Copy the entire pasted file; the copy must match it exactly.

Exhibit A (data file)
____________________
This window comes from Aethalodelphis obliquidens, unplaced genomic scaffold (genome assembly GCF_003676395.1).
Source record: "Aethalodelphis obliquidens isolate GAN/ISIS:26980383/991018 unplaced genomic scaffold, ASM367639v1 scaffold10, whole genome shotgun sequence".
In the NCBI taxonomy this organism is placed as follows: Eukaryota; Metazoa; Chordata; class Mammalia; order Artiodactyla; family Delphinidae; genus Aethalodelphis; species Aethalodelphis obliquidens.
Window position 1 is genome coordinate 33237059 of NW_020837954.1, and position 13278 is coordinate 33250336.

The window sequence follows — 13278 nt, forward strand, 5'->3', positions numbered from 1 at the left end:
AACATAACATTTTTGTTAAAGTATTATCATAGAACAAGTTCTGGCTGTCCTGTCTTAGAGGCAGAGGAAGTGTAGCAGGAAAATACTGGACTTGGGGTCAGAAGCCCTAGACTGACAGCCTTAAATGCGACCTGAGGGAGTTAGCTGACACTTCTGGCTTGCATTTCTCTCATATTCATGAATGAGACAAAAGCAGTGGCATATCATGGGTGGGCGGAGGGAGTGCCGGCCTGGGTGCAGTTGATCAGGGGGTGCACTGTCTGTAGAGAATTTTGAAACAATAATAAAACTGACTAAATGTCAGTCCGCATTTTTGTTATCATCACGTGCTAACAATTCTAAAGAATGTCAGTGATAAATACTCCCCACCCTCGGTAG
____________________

This window comes from Aethalodelphis obliquidens, unplaced genomic scaffold (genome assembly GCF_003676395.1).
Source record: "Aethalodelphis obliquidens isolate GAN/ISIS:26980383/991018 unplaced genomic scaffold, ASM367639v1 scaffold10, whole genome shotgun sequence".
In the NCBI taxonomy this organism is placed as follows: Eukaryota; Metazoa; Chordata; class Mammalia; order Artiodactyla; family Delphinidae; genus Aethalodelphis; species Aethalodelphis obliquidens.
Window position 1 is genome coordinate 33237059 of NW_020837954.1, and position 13278 is coordinate 33250336.

The window sequence follows — 13278 nt, forward strand, 5'->3', positions numbered from 1 at the left end:
AACATAACATTTTTGTTAAAGTATTATCATAGAACAAGTTCTGGCTGTCCTGTCTTAGAGGCAGAGGAAGTGTAGCAGGAAAATACTGGACTTGGGGTCAGAAGCCCTAGACTGACAGCCTTAAATGCGACCTGAGGGAGTTAGCTGACACTTCTGGCTTGCATTTCTCTCATATTCATGAATGAGACAAAAGCAGTGGCATATCATGGGTGGGCGGAGGGAGTGCCGGCCTGGGTGCAGTTGATCAGGGGGTGCACTGTCTGTAGAGAATTTTGAAACAATAATAAAACTGACTAAATGTCAGTCCGCATTTTTGTTATCATCACGTGCTAACAATTCTAAAGAATGTCAGTGATAAATACTCCCCACCCTCGGTAG